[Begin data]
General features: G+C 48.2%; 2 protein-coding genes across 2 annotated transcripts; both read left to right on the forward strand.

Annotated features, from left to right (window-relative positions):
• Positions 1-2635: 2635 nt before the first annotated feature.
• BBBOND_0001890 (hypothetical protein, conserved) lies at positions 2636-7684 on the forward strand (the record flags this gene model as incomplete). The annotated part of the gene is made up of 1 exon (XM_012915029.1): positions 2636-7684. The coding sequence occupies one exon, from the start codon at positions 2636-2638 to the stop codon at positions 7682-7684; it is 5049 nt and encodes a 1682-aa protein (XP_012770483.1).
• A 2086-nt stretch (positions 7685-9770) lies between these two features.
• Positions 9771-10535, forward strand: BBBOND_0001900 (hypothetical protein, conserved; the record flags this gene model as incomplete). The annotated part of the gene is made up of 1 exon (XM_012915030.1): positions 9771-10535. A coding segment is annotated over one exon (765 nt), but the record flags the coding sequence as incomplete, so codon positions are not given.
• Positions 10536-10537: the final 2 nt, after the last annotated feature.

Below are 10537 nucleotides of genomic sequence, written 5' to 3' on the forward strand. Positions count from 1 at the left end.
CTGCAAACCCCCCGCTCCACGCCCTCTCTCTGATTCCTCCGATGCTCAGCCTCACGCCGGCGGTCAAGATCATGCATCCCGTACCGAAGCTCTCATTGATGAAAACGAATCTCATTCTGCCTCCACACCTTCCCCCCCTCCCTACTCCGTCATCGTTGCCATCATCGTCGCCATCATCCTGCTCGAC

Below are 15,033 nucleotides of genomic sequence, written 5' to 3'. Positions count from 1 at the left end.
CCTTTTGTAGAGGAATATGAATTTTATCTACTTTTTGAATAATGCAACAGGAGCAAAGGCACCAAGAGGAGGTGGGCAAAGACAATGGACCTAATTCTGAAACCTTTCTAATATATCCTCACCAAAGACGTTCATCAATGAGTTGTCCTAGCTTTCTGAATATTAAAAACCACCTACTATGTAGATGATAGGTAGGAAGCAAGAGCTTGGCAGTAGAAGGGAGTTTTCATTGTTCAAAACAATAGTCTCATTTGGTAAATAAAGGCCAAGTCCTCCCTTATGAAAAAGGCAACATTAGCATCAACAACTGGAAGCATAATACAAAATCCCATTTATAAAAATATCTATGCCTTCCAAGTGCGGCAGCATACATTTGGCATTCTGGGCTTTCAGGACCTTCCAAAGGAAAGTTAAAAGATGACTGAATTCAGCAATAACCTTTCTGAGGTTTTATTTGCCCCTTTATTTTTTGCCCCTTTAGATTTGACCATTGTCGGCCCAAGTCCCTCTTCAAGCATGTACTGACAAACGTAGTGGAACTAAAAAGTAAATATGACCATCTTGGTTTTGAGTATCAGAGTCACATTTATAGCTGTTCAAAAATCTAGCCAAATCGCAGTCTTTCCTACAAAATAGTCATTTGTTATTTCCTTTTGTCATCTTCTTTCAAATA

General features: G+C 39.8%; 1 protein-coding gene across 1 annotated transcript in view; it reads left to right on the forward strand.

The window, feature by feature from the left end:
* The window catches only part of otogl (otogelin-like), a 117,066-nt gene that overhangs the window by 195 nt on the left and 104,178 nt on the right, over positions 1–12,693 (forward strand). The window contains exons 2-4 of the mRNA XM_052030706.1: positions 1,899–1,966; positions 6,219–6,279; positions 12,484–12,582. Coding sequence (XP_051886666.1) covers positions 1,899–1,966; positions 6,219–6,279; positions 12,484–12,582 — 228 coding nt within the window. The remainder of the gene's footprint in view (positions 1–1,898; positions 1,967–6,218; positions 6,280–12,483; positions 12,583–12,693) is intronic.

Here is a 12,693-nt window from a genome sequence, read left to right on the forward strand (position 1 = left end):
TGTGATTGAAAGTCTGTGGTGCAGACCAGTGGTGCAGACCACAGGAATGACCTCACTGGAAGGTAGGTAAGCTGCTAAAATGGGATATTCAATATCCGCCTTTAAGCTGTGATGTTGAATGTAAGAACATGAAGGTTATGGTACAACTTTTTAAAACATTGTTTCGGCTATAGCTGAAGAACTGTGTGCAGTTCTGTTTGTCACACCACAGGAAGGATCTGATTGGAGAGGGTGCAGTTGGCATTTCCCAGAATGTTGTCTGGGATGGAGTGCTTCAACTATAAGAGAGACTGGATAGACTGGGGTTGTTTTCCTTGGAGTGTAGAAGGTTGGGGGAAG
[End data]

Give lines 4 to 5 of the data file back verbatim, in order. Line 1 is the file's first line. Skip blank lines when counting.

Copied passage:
• BBBOND_0001890 (hypothetical protein, conserved) lies at positions 2636-7684 on the forward strand (the record flags this gene model as incomplete). The annotated part of the gene is made up of 1 exon (XM_012915029.1): positions 2636-7684. The coding sequence occupies one exon, from the start codon at positions 2636-2638 to the stop codon at positions 7682-7684; it is 5049 nt and encodes a 1682-aa protein (XP_012770483.1).
• A 2086-nt stretch (positions 7685-9770) lies between these two features.